Will First Fatality Affect the Development of Self-Driving Cars?
Self-driving or 'automated vehicle safety' technology holds enormous implications for reducing traffic crashes, and thus fatalities and injuries. An estimated 35,200 people lost their lives year on American roads last year, up 7.7 percent from 2014.
"Ninety-four percent of crashes can be tied back to a human choice or error, so we know we need to focus our efforts on improving human behavior while promoting vehicle technology that not only protects people in crashes, but helps prevent crashes in the first place," said National Highway Traffic Safety Administration Administrator Dr. Mark Rosekind in a July 1 press release. [Italics added.]
Details of the May 7 crash were made available by the National Highway Traffic Safety Administration (NHTSA).
"In a statement, [NHTSA] said preliminary reports indicated that the crash occurred when a tractor-trailer made a left turn in front of the Tesla, and the car failed to apply the brakes," reported Neal E. Boudette and Bill Vlasic for The New York Times on June 30.
It is the first known fatal accident involving a vehicle being driven by itself by means of sophisticated computer software, sensors, cameras and radar.
The Silicon Valley-based electric car company's driverless technology is known as Autopilot. "Neither Autopilot nor the driver noticed the white side of the tractor trailer against a brightly lit sky, so the brake was not applied," Tesla states in their June 30 blog. However, that would not account for the failure of the radar to spot the trailer.
A Tesla equipped with Autopilot makes the Model S a "semi-autonomous" car, according to Gear Patrol staff writer Andrew Connor, as opposed to the fully autonomous technology that Google and Uber are working towards. Specifically, Tesla Autopilot is a "Level 2" technology, adds Connor, while Volvo Intellisafe Autopilot is Level 3, and Google Cars Level 4.
"NHTSA defines vehicle automation as having five levels," according to their May 2013 press release. Their table below is similar, but not identical to the one used by Connor.
- No-Automation (Level 0): The driver is in complete and sole control of the primary vehicle controls – brake, steering, throttle, and motive power – at all times.
- Function-specific Automation (Level 1): Automation at this level involves one or more specific control functions. Examples include electronic stability control or pre-charged brakes, where the vehicle automatically assists with braking to enable the driver to regain control of the vehicle or stop faster than possible by acting alone.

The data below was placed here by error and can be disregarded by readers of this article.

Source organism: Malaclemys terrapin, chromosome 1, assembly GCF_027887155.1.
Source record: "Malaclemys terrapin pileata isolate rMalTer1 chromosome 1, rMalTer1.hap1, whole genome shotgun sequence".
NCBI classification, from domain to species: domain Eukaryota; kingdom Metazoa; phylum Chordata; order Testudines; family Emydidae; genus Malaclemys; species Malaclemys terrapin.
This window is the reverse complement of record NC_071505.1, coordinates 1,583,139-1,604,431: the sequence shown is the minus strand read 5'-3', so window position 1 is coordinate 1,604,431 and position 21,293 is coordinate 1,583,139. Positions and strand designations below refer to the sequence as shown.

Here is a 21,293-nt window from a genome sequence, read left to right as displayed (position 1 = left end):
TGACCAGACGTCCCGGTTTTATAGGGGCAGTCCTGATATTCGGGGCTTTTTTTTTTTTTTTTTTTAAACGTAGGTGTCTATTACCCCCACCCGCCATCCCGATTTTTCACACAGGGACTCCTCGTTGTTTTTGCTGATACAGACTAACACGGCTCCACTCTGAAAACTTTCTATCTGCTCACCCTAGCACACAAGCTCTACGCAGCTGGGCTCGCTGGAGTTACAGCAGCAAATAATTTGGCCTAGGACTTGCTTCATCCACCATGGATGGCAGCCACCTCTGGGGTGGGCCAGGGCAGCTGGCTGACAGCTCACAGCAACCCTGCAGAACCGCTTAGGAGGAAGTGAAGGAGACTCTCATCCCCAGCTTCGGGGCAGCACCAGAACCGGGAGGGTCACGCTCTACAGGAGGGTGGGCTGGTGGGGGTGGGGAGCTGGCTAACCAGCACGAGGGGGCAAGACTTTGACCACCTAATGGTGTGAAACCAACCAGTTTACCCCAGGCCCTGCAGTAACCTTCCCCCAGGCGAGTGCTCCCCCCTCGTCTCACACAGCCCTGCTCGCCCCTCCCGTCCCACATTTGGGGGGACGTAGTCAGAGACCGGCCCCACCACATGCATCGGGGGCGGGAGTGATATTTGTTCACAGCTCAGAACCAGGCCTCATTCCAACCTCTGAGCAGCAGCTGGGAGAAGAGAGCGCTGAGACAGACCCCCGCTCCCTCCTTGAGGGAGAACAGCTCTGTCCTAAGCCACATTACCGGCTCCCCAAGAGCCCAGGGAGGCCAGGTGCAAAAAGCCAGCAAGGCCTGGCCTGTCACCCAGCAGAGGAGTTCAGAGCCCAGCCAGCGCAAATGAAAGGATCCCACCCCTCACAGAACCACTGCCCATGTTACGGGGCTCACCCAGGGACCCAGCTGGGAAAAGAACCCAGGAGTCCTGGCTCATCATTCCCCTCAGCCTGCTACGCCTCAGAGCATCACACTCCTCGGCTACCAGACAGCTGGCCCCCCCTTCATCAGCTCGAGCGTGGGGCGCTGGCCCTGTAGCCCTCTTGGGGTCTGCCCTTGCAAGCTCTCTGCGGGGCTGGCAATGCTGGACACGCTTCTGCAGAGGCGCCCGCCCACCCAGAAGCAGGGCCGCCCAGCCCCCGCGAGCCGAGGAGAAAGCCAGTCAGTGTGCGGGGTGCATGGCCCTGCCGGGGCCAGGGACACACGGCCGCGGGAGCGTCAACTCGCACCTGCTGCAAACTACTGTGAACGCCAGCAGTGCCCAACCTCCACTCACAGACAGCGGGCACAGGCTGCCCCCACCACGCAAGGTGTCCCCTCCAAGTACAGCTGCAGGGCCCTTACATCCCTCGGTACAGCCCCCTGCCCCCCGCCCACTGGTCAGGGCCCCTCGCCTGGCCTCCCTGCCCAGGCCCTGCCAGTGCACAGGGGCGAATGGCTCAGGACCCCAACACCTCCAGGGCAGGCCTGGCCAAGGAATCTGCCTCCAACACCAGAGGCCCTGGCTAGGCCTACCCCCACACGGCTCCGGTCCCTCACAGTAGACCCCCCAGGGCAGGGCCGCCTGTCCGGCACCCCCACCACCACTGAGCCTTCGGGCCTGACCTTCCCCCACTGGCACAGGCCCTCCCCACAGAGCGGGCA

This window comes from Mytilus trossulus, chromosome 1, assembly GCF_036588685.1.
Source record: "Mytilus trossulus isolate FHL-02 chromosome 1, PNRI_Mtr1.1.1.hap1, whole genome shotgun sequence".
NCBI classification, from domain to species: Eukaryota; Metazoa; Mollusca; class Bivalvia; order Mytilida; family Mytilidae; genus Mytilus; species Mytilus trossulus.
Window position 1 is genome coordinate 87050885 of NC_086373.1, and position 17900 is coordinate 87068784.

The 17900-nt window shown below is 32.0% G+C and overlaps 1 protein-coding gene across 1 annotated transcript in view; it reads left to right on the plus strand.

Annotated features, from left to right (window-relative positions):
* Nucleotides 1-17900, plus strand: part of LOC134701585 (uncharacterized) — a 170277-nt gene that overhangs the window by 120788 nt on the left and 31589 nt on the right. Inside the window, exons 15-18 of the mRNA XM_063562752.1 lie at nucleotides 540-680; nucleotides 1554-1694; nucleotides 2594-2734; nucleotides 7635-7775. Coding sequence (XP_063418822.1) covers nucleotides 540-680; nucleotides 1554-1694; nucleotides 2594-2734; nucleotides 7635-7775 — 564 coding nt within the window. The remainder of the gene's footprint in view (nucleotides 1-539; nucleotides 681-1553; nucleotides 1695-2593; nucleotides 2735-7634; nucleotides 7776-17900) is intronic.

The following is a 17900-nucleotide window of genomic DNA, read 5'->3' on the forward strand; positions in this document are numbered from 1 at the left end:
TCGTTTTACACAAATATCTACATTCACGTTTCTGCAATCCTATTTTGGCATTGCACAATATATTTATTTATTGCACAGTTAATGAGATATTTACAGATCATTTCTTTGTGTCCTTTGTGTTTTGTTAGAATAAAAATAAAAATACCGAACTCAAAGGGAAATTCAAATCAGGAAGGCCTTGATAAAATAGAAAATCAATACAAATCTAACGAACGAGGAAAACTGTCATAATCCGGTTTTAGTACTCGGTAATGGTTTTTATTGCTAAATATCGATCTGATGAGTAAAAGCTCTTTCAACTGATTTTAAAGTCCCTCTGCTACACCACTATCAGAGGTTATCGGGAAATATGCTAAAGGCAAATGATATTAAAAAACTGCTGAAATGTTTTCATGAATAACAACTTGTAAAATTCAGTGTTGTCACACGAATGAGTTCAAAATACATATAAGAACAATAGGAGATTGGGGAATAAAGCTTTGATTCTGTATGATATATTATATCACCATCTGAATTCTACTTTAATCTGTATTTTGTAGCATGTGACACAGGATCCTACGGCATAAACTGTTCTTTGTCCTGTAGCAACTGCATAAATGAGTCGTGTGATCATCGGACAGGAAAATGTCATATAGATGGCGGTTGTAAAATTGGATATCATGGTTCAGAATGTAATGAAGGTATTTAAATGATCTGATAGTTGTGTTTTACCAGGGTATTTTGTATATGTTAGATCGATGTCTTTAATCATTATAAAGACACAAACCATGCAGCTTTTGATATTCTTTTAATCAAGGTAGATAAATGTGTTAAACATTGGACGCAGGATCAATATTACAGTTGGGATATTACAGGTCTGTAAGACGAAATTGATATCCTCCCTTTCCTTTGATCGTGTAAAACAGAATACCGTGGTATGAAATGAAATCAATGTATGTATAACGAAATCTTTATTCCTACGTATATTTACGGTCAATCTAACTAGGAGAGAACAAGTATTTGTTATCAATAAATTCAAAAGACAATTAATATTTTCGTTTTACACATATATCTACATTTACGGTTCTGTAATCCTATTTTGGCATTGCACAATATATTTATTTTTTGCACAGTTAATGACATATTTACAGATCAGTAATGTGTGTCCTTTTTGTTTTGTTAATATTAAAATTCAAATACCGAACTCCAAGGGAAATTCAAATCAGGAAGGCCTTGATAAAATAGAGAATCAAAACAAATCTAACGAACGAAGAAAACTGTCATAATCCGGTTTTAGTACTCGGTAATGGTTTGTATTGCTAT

- Combined Function Automation (Level 2): This level involves automation of at least two primary control functions designed to work in unison to relieve the driver of control of those functions. An example of combined functions enabling a Level 2 system is adaptive cruise control in combination with lane centering.
- Limited Self-Driving Automation (Level 3): Vehicles at this level of automation enable the driver to cede full control of all safety-critical functions under certain traffic or environmental conditions and in those conditions to rely heavily on the vehicle to monitor for changes in those conditions requiring transition back to driver control. The driver is expected to be available for occasional control, but with sufficiently comfortable transition time. The Google car is an example of limited self-driving automation.
- Full Self-Driving Automation (Level 4): The vehicle is designed to perform all safety-critical driving functions and monitor roadway conditions for an entire trip. Such a design anticipates that the driver will provide destination or navigation input, but is not expected to be available for control at any time during the trip. This includes both occupied and unoccupied vehicles.
According to Tesla's Autopilot software description, "Tesla requires drivers to remain engaged and aware when Autosteer is enabled. Drivers must keep their hands on the steering wheel." It adds that it warns drivers about side collisions, not in front of them, which is what occurred on May 7. However, on the company's homepage, it states that Autopilot "helps avoid collisions from the front and sides."
The divergent approaches reflect companies with different goals and business strategies. Tesla’s rapid-fire approach is in line with its image as a small but significant auto industry disruptor, while Google — a tech company from whom no one expects auto products — has the luxury of time.
The crash hasn't deterred Tesla or their devoted clientele using Autopilot who "view themselves as part of the test process for the autopilot feature – which the Palo Alto company describes as still being in beta mode," write Natalie Kitroeff and Samantha Masunaga for the Los Angeles Times.
A prescient June 24 Planetizen post, five days before the details of the May 7 crash were made public, lists five principles made by the National Association of City Transportation Officials (NACTO) to make autonomous vehicles urban-friendly. The first bears repeating here:
- Plan for fully automated vehicles, not half-measures: Going halfway with partially automated vehicles, instead of fully automated, would require drivers to take over if the vehicle encounters a dangerous situation. In practice, such vehicles have been shown to encourage unsafe driving behavior, with drivers reading more, texting more, and generally being inattentive while the vehicle is in motion.
Read NACTO’s full policy statement on automated vehicles (PDF).